According to a report by Reuters, about a dozen Tesla solar facilities will be closing and the Palo Alto-based company is also ending its retail partnership with the Home Depot.  Tesla photo.

Tesla solar offices set for closure in nine states

According to a report by Reuters, about a dozen Tesla solar installation facilities in nine states will be closed and the California-based company will end its retail partnership with Home Depot Inc.

This follows the electric car company’s announcement last week that it will cut 9 per cent of its work force.

Reuters reports that Tesla declined to comment on which sites will be shuttered or how many employees will lose their jobs or what percentage of the solar workforce they represent.  Sources say some Tesla solar installation employees will be transferred to other sites.

The company did say that cuts to its overall energy team, including batteries to store electricity, were part of the earlier 9 per cent staff reduction.

The report stems from three internal company documents and interviews with seven current and former Tesla solar employees.

An internal company list seen by Reuters shows that about 60 installation facilities will remain open, and in an internal company e-mail, 14 facilities were listed as slated for closure, however, another list showed 13 of those locations.

“We continue to expect that Tesla’s solar and battery business will be the same size as automotive over the long term,” the company said in a statement to Reuters.

The closures question the viability of the Tesla solar business and the rationale for the $2.6 billion buyout of SolarCity that Musk once called a “no-brainer”.

According to the internal e-mail, the installation offices to be closed are in California, Maryland, New Jersey, Texas, New York, New Hampshire, Connecticut, Arizona and Delaware.

As well, dozens of solar customer service staffers working out of call centres in Nevada and Utah were also fired, according to former Tesla employees.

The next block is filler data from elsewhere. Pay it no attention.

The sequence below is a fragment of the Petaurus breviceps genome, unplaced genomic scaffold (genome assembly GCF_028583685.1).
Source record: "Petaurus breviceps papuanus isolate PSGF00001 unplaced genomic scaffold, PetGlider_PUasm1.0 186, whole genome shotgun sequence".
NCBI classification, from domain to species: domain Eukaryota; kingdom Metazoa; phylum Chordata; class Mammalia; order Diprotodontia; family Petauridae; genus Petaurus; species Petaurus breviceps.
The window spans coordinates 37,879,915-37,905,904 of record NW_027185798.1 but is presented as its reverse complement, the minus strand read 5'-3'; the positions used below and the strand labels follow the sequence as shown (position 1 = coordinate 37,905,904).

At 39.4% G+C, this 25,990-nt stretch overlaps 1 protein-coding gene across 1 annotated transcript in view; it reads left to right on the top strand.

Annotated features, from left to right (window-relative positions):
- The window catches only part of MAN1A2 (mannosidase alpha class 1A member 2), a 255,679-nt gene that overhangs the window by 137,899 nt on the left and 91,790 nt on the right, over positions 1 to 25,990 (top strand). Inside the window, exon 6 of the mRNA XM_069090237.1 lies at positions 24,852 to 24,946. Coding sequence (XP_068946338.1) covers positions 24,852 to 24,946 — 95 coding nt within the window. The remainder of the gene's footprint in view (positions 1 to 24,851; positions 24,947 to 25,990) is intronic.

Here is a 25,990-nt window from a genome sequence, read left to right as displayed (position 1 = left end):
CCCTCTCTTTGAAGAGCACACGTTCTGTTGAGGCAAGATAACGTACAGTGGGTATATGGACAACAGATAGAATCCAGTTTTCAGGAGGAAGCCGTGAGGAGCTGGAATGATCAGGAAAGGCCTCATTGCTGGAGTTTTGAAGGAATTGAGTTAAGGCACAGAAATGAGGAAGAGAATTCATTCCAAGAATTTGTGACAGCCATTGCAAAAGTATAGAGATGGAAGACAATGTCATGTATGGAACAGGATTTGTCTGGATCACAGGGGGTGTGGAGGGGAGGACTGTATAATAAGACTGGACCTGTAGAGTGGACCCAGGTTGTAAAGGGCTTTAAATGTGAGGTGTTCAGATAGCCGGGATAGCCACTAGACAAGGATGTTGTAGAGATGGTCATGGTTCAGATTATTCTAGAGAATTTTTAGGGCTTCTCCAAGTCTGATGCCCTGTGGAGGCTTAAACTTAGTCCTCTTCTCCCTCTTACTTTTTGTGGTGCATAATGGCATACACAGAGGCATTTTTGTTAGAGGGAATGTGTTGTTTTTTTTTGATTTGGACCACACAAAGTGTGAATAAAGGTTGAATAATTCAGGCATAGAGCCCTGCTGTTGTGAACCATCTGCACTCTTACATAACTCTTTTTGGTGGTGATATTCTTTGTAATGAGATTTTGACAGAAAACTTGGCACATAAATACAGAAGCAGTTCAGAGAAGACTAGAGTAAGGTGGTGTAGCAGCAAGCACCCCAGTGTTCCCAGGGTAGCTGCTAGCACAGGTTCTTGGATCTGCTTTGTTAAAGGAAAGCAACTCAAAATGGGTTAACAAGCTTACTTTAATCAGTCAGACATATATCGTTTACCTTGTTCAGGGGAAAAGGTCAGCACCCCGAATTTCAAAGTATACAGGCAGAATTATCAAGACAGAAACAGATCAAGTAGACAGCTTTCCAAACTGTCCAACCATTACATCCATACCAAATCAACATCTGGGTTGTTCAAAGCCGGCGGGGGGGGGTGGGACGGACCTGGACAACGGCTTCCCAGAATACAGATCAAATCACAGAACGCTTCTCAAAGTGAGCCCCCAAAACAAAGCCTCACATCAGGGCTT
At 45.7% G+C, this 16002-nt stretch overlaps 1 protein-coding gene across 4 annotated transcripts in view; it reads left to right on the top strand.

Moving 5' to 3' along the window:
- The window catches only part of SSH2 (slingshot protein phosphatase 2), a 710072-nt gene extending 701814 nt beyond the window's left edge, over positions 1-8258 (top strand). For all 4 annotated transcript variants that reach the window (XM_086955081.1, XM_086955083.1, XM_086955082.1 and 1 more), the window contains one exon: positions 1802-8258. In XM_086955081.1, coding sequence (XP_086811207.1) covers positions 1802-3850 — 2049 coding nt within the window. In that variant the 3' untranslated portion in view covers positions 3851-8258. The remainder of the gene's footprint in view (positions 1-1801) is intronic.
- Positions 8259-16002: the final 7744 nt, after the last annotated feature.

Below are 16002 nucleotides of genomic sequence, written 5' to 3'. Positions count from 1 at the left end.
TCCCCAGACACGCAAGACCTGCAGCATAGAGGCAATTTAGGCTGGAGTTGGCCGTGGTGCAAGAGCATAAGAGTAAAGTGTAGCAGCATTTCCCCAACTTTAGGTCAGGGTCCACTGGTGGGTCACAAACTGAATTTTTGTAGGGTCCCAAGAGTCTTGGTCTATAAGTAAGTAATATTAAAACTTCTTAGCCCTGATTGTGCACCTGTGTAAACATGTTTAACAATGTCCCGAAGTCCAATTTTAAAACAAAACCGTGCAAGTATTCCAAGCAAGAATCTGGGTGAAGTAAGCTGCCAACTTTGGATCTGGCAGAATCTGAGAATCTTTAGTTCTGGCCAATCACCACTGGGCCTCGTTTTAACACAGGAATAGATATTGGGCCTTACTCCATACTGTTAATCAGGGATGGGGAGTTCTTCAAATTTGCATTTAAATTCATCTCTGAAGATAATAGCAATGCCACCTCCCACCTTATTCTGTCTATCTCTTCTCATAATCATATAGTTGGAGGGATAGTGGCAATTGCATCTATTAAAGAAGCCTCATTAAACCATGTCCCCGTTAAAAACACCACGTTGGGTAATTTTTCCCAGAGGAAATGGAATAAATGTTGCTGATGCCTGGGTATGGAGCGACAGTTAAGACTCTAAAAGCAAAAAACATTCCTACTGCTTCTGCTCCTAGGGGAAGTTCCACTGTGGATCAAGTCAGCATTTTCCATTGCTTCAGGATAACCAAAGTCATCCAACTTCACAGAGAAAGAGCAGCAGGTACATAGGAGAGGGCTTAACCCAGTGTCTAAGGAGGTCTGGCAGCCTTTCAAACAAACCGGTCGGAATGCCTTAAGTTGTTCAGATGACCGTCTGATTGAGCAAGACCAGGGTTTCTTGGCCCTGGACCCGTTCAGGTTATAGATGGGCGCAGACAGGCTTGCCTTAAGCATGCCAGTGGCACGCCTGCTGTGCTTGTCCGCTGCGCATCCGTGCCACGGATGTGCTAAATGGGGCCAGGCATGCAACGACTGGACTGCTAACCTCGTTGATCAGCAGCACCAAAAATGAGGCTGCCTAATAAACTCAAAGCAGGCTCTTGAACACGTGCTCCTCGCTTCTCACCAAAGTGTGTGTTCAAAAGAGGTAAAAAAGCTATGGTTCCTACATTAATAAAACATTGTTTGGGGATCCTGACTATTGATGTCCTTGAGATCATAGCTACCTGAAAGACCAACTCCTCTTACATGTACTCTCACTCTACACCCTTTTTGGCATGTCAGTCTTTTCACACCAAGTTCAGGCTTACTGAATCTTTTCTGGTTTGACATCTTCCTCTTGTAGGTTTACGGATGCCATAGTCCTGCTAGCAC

Some of the former workers who spoke with Reuters lost their jobs in last week’s cuts.  They spoke with Reuters confidentially because they feared public comments attributed to them may violate the terms of their severance packages.

The company said that dropping the Home Depot partnership is part of Tesla’s effort to absorb SolarCity into its brand and sell products through 90 of its 109 US retail stores as well as its website.

The company says “Tesla stores have some of the highest foot traffic of any retail space in the country”.

However, current and former employees said the deal with Home Depot Inc generated about half of its sales.

GTM Research analyst Austin Perea told Reuters that the Home Depot arrangement accounted for such a high percentage of sales because Tesla had cut back on other sales and marketing costs.

According to GTM Research, these third-party retail partnerships are the most expensive way to generate sales.  A Tesla solar installation sale made by the Home Depot could cost the company up to $7,000 per system.

A former employee agreed that the Home Depot partnership was costly, but called it integral to the company’s solar panel sales.  “It’s an expensive account,” the former employee said, “but it does bring in all the revenue.”

Employees were blindsided by the decision to opt out of the Home Depot deal because Tesla had earlier announced an expansion of the arrangement in February.  The Home Depot says it will maintain its relationship with Tesla through the end of the year.

Analysts who spoke with Reuters are questioning plans for the Tesla solar business following the latest cuts to staff and retail operations.

“In effect they seem to be saying, ‘We have no strategy for selling solar,’” Frank Gillett, analyst at Forrester Research told Reuters.  He added that the SolarCity purchase “looks pretty awful right now.”

As well, falling solar sales could jeopardize Tesla’s joint venture with Panasonic to produce solar modules at a new factory in Buffalo, New York.

Tesla signed an agreement with the state of New York which requires the company to spend $5 billion within 1o years.  Failing that, Tesla may be on the hook for tens of millions of dollars in penalties, could lose its lease, or may be forced to write down the assets, the company told investors in a May filing.

Tesla told Reuters it is meeting its hiring and spending commitments for the Buffalo factory.